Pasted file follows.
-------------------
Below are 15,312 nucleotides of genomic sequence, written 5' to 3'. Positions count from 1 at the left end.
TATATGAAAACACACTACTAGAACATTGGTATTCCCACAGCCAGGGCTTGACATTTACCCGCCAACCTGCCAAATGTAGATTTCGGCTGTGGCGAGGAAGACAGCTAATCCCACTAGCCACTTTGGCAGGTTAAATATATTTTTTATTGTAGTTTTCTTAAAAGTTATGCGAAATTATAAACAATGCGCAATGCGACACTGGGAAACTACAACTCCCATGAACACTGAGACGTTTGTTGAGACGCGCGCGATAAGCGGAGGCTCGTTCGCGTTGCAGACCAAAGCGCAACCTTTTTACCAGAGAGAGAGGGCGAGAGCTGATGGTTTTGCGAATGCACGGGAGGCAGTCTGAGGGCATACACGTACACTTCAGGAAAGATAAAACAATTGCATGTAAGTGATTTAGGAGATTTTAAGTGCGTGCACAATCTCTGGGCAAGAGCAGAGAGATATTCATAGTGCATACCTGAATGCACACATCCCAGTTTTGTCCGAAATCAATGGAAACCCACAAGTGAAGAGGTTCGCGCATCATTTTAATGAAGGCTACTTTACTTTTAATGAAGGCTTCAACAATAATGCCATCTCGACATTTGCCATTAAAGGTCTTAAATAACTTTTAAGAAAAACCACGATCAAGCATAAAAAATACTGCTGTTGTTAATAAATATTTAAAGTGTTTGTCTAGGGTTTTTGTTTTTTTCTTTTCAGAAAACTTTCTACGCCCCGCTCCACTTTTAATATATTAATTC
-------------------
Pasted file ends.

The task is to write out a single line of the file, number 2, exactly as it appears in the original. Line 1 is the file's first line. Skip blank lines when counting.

TATATGAAAACACACTACTAGAACATTGGTATTCCCACAGCCAGGGCTTGACATTTACCCGCCAACCTGCCAAATGTAGATTTCGGCTGTGGCGAGGAAGACAGCTAATCCCACTAGCCACTTTGGCAGGTTAAATATATTTTTTATTGTAGTTTTCTTAAAAGTTATGCGAAATTATAAACAATGCGCAATGCGACACTGGGAAACTACAACTCCCATGAACACTGAGACGTTTGTTGAGACGCGCGCGATAAGCGGAGGCTCGTTCGCGTTGCAGACCAAAGCGCAACCTTTTTACCAGAGAGAGAGGGCGAGAGCTGATGGTTTTGCGAATGCACGGGAGGCAGTCTGAGGGCATACACGTACACTTCAGGAAAGATAAAACAATTGCATGTAAGTGATTTAGGAGATTTTAAGTGCGTGCACAATCTCTGGGCAAGAGCAGAGAGATATTCATAGTGCATACCTGAATGCACACATCCCAGTTTTGTCCGAAATCAATGGAAACCCACAAGTGAAGAGGTTCGCGCATCATTTTAATGAAGGCTACTTTACTTTTAATGAAGGCTTCAACAATAATGCCATCTCGACATTTGCCATTAAAGGTCTTAAATAACTTTTAAGAAAAACCACGATCAAGCATAAAAAATACTGCTGTTGTTAATAAATATTTAAAGTGTTTGTCTAGGGTTTTTGTTTTTTTCTTTTCAGAAAACTTTCTACGCCCCGCTCCACTTTTAATATATTAATTC